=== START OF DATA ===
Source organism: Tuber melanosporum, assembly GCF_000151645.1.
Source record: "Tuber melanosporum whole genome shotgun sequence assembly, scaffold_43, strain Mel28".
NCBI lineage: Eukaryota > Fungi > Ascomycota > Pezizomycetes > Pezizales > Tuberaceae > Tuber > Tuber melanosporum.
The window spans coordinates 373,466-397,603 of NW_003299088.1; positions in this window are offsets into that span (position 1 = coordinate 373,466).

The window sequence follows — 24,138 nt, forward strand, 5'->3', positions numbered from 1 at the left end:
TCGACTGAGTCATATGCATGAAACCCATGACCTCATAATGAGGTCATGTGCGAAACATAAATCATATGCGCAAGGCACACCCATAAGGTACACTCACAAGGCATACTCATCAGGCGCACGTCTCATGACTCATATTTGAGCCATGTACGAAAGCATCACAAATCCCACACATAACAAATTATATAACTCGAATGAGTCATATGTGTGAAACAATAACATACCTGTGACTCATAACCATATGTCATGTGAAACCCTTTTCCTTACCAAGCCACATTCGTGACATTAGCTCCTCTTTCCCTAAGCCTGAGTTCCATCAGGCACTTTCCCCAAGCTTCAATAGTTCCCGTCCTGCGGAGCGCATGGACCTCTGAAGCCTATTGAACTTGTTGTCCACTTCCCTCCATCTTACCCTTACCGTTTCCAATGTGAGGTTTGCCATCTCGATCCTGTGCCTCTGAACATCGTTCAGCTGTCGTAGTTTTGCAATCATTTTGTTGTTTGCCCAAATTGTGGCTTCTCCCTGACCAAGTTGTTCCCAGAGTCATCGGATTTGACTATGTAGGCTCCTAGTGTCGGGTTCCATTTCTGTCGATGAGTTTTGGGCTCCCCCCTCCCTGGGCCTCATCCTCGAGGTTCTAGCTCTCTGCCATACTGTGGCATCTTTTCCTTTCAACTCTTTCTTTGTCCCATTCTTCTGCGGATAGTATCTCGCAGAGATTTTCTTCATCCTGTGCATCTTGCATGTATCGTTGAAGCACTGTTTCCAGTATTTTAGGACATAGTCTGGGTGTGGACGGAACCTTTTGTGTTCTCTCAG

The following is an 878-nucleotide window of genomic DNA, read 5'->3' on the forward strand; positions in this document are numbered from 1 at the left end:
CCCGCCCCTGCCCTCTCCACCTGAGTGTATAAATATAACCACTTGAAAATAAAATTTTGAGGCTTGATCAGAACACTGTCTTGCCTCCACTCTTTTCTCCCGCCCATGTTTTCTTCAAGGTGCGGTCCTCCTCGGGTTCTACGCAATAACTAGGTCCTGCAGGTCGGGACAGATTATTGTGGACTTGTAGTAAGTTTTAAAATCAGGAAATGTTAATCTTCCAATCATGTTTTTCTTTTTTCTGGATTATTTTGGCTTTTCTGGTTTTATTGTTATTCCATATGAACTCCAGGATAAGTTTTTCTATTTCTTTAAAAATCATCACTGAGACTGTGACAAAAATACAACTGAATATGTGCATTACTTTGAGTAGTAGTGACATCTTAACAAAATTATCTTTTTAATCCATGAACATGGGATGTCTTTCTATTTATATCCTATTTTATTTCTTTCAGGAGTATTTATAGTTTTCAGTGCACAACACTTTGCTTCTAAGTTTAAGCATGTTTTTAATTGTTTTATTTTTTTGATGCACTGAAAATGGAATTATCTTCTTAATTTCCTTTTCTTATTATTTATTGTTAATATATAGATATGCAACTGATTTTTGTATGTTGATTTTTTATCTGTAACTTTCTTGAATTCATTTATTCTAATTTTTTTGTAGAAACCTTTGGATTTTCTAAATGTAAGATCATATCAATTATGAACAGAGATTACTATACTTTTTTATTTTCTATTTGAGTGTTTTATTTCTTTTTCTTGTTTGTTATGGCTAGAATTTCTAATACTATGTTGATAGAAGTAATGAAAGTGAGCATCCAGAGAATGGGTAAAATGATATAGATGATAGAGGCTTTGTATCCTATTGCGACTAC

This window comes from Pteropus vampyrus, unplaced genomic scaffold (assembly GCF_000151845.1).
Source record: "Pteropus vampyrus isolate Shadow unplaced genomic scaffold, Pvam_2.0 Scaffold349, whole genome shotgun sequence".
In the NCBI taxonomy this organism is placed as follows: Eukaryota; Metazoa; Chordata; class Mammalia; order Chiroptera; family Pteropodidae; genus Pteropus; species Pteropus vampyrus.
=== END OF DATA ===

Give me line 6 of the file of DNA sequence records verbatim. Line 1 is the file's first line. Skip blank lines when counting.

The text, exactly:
TCGACTGAGTCATATGCATGAAACCCATGACCTCATAATGAGGTCATGTGCGAAACATAAATCATATGCGCAAGGCACACCCATAAGGTACACTCACAAGGCATACTCATCAGGCGCACGTCTCATGACTCATATTTGAGCCATGTACGAAAGCATCACAAATCCCACACATAACAAATTATATAACTCGAATGAGTCATATGTGTGAAACAATAACATACCTGTGACTCATAACCATATGTCATGTGAAACCCTTTTCCTTACCAAGCCACATTCGTGACATTAGCTCCTCTTTCCCTAAGCCTGAGTTCCATCAGGCACTTTCCCCAAGCTTCAATAGTTCCCGTCCTGCGGAGCGCATGGACCTCTGAAGCCTATTGAACTTGTTGTCCACTTCCCTCCATCTTACCCTTACCGTTTCCAATGTGAGGTTTGCCATCTCGATCCTGTGCCTCTGAACATCGTTCAGCTGTCGTAGTTTTGCAATCATTTTGTTGTTTGCCCAAATTGTGGCTTCTCCCTGACCAAGTTGTTCCCAGAGTCATCGGATTTGACTATGTAGGCTCCTAGTGTCGGGTTCCATTTCTGTCGATGAGTTTTGGGCTCCCCCCTCCCTGGGCCTCATCCTCGAGGTTCTAGCTCTCTGCCATACTGTGGCATCTTTTCCTTTCAACTCTTTCTTTGTCCCATTCTTCTGCGGATAGTATCTCGCAGAGATTTTCTTCATCCTGTGCATCTTGCATGTATCGTTGAAGCACTGTTTCCAGTATTTTAGGACATAGTCTGGGTGTGGACGGAACCTTTTGTGTTCTCTCAG